Previous Challenge Entry (Level 3 - Advanced)
Topic: Calm (emotionally) (09/13/07)
TITLE: The Lesson of the Rose
By Marita Vandertogt
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Adelaide sits on her porch Saturday, in the early morning sun. She sits and waits, watching the pink petals on the rose bushes that line the short walk to her house. She watches them bend and move in the soft warm air. Some of the bending and moving will come from the city bus that groans past her house every morning at 7:53, right on schedule. She keeps a hanky in her pocket to block the fumes from her nose.
Adelaide’s house is small; set back from the sidewalk and hidden behind bushes with scrambling branches up against the windows. On one side is an empty parking lot, with the shell of an old rusted Chevy from years ago. On the other, a house of tiny apartments, for the students who come every year now, with their black t-shirts and coloured tattoos screaming anger on innocent skin.
Every year their music gets louder, the bass deeper and the voices louder, echoing into the dark of her bedroom window. And every year, the city offers to buy her out. Wants the property, but Adelaide says no, this is her home. Where she was born, and raised and watched her own family grow. Now they were gone, but she had the roses, started from bushes her mother tended years ago when cars were the exception out front of the tiny place.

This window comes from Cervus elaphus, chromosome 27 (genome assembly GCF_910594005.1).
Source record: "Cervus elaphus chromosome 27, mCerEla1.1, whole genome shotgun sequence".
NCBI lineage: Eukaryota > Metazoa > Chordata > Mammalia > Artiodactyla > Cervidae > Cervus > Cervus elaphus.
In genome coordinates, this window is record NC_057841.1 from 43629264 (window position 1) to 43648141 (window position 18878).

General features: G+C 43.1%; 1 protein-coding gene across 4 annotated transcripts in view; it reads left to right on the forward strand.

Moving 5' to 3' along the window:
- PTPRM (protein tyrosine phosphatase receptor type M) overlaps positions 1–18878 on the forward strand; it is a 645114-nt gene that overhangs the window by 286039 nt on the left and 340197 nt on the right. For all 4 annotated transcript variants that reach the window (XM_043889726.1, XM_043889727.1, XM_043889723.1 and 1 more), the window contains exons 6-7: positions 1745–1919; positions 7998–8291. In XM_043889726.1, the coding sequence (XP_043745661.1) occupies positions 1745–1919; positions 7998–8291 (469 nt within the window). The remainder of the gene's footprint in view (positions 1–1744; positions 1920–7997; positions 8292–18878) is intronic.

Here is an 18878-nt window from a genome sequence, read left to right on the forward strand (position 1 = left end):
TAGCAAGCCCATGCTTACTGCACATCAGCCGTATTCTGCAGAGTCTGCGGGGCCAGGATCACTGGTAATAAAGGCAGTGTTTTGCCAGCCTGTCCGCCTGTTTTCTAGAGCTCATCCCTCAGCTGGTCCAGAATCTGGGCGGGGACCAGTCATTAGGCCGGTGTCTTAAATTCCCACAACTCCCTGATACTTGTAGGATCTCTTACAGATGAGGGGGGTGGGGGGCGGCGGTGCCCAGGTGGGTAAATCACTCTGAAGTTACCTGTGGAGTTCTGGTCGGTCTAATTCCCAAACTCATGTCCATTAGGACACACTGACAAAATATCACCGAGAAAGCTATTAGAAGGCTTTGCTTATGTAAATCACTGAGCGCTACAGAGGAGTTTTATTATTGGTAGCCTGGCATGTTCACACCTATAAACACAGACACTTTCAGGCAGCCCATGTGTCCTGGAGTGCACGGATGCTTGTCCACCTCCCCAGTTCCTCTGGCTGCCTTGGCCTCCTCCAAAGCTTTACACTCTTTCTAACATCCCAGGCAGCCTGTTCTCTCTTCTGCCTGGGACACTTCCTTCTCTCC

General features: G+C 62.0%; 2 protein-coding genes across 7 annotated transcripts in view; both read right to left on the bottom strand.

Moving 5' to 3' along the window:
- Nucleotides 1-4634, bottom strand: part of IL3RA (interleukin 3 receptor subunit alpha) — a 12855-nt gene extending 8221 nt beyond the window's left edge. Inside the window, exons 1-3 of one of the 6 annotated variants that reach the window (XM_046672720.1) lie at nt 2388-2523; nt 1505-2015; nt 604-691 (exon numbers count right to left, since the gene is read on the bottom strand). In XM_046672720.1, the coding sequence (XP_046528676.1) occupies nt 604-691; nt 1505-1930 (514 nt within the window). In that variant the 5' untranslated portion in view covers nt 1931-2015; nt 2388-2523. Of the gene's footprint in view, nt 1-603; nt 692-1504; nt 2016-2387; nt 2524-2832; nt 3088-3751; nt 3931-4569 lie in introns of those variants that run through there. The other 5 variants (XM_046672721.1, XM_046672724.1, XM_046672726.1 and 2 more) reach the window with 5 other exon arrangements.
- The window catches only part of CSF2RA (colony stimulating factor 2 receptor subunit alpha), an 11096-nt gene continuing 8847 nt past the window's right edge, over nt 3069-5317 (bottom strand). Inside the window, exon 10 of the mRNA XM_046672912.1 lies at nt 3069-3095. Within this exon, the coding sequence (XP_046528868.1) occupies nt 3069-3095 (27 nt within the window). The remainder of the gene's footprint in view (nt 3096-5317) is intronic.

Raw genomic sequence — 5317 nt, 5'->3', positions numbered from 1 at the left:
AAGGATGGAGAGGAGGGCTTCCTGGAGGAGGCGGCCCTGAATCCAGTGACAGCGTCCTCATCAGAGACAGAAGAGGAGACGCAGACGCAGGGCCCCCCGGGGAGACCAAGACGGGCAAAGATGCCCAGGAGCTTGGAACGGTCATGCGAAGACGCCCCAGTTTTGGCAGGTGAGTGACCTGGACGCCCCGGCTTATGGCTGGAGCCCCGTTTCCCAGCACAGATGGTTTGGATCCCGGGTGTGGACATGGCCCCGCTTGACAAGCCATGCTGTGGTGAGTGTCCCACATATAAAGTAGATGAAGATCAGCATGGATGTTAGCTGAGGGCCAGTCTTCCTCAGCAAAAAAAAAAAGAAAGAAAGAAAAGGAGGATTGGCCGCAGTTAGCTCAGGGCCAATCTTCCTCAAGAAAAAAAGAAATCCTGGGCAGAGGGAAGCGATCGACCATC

“Remember Adelaide”, her mother would tell her. “When everything else seems crazy, when your world is too busy to handle, when just one more thing seems one more thing too many, take one of these blooms into your hand and focus on the colour. The beauty of the colour Adelaide, by an even more beautiful Gardener. Step into His world Addie, and the craziness of this one will fade away, if even for just a moment.”
It didn’t always work for Adelaide at the beginning, but she learned. Like the time Jerrod brought home his new bride. “Meet Sassy”, he’d stood beside the woman, his arm around her bony shoulder, and patted her tummy as he spoke. “Yup”, he’d said, with a big white smile, we’re in the family way. And have a favour to ask”.
The house for the next few years was filled with children, and high pitched voices, and yelling and cooking pots, and scattered things. And when Sassy’s hands would shake in the middle of it all, Adelaide would take her out to the front porch, and down to the rose bushes that lined the walkway, and pick a fully bloomed head, and place it between the shaking fingers. “Sassy”, she’d say, “focus on the rose, the beauty of the petals. Stare into the pink till the colour covers up the yelling in your head. Focus Sassy.” And Sassy would breathe the perfume, deep and sweet, and sit until her hands were filled with calm once more.
And now, this Saturday morning, Adelaide waits, for the groaning yellow bus to stop outside, for her granddaughter to step down with her own bundle of baby. And as the doors swishes open, and the young woman steps down, she walks with heavy feet to where her grandmother sit. And even before they exchange the words of greeting, Adelaide takes the baby from her arms and walks into the house. “The roses”, she calls out to her granddaughter. “Take a minute first, and then we’ll talk.”
Adelaide’s house sits along a busy street, of new shops, and student dwellings, and a road of constant traffic. It sits as a sanctuary, for the noticing eye, with the soft colors of the bushes that line the walk, that whisper words for those who take the time to listen.
Focus, on the beauty of the rose, on the beauty of the Gardener.
And feel the calm.
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